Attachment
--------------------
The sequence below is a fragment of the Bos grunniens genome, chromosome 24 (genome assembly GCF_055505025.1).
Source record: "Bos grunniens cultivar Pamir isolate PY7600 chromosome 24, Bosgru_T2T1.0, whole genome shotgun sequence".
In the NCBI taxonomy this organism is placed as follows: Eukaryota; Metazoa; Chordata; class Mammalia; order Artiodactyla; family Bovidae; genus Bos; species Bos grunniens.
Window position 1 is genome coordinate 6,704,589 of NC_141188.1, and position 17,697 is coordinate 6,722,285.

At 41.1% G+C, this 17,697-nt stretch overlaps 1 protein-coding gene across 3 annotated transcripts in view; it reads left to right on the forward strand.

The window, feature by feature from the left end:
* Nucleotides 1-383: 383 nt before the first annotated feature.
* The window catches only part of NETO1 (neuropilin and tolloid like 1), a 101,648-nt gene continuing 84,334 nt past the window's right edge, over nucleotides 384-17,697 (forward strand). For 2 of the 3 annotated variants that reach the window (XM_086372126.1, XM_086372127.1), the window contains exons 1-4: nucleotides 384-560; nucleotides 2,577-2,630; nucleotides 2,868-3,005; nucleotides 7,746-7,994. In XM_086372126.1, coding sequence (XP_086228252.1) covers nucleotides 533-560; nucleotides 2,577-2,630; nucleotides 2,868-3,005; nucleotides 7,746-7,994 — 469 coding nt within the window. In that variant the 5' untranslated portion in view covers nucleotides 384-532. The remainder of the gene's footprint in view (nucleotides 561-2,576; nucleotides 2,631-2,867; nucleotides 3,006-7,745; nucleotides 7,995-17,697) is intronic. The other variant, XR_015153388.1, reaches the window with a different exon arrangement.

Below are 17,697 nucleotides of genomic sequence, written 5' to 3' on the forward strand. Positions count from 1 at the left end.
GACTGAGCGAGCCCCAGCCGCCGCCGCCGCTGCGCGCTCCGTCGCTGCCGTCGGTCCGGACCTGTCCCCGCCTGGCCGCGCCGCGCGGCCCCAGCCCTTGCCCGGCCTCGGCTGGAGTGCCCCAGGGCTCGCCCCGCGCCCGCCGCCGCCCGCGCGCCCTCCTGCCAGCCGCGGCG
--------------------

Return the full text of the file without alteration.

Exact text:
The sequence below is a fragment of the Bos grunniens genome, chromosome 24 (genome assembly GCF_055505025.1).
Source record: "Bos grunniens cultivar Pamir isolate PY7600 chromosome 24, Bosgru_T2T1.0, whole genome shotgun sequence".
In the NCBI taxonomy this organism is placed as follows: Eukaryota; Metazoa; Chordata; class Mammalia; order Artiodactyla; family Bovidae; genus Bos; species Bos grunniens.
Window position 1 is genome coordinate 6,704,589 of NC_141188.1, and position 17,697 is coordinate 6,722,285.

At 41.1% G+C, this 17,697-nt stretch overlaps 1 protein-coding gene across 3 annotated transcripts in view; it reads left to right on the forward strand.

The window, feature by feature from the left end:
* Nucleotides 1-383: 383 nt before the first annotated feature.
* The window catches only part of NETO1 (neuropilin and tolloid like 1), a 101,648-nt gene continuing 84,334 nt past the window's right edge, over nucleotides 384-17,697 (forward strand). For 2 of the 3 annotated variants that reach the window (XM_086372126.1, XM_086372127.1), the window contains exons 1-4: nucleotides 384-560; nucleotides 2,577-2,630; nucleotides 2,868-3,005; nucleotides 7,746-7,994. In XM_086372126.1, coding sequence (XP_086228252.1) covers nucleotides 533-560; nucleotides 2,577-2,630; nucleotides 2,868-3,005; nucleotides 7,746-7,994 — 469 coding nt within the window. In that variant the 5' untranslated portion in view covers nucleotides 384-532. The remainder of the gene's footprint in view (nucleotides 561-2,576; nucleotides 2,631-2,867; nucleotides 3,006-7,745; nucleotides 7,995-17,697) is intronic. The other variant, XR_015153388.1, reaches the window with a different exon arrangement.

Below are 17,697 nucleotides of genomic sequence, written 5' to 3' on the forward strand. Positions count from 1 at the left end.
GACTGAGCGAGCCCCAGCCGCCGCCGCCGCTGCGCGCTCCGTCGCTGCCGTCGGTCCGGACCTGTCCCCGCCTGGCCGCGCCGCGCGGCCCCAGCCCTTGCCCGGCCTCGGCTGGAGTGCCCCAGGGCTCGCCCCGCGCCCGCCGCCGCCCGCGCGCCCTCCTGCCAGCCGCGGCG